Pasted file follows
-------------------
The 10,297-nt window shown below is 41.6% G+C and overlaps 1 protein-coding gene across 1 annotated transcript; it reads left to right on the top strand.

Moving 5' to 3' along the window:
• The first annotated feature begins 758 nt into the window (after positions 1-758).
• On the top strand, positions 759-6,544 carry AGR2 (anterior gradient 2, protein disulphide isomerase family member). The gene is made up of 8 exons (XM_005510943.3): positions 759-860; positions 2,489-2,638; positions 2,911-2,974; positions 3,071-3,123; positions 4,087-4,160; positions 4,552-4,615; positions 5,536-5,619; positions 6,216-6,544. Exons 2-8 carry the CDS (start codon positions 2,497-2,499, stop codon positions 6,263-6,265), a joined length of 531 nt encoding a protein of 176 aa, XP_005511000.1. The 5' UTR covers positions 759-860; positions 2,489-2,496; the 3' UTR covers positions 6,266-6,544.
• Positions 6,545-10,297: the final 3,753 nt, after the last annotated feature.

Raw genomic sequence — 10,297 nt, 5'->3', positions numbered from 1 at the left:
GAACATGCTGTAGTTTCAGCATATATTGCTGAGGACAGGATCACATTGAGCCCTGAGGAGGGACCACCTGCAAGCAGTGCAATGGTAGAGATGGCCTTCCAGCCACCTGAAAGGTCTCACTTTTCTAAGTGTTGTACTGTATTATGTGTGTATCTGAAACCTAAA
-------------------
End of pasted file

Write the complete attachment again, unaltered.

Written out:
The 10,297-nt window shown below is 41.6% G+C and overlaps 1 protein-coding gene across 1 annotated transcript; it reads left to right on the top strand.

Moving 5' to 3' along the window:
• The first annotated feature begins 758 nt into the window (after positions 1-758).
• On the top strand, positions 759-6,544 carry AGR2 (anterior gradient 2, protein disulphide isomerase family member). The gene is made up of 8 exons (XM_005510943.3): positions 759-860; positions 2,489-2,638; positions 2,911-2,974; positions 3,071-3,123; positions 4,087-4,160; positions 4,552-4,615; positions 5,536-5,619; positions 6,216-6,544. Exons 2-8 carry the CDS (start codon positions 2,497-2,499, stop codon positions 6,263-6,265), a joined length of 531 nt encoding a protein of 176 aa, XP_005511000.1. The 5' UTR covers positions 759-860; positions 2,489-2,496; the 3' UTR covers positions 6,266-6,544.
• Positions 6,545-10,297: the final 3,753 nt, after the last annotated feature.

Raw genomic sequence — 10,297 nt, 5'->3', positions numbered from 1 at the left:
GAACATGCTGTAGTTTCAGCATATATTGCTGAGGACAGGATCACATTGAGCCCTGAGGAGGGACCACCTGCAAGCAGTGCAATGGTAGAGATGGCCTTCCAGCCACCTGAAAGGTCTCACTTTTCTAAGTGTTGTACTGTATTATGTGTGTATCTGAAACCTAAA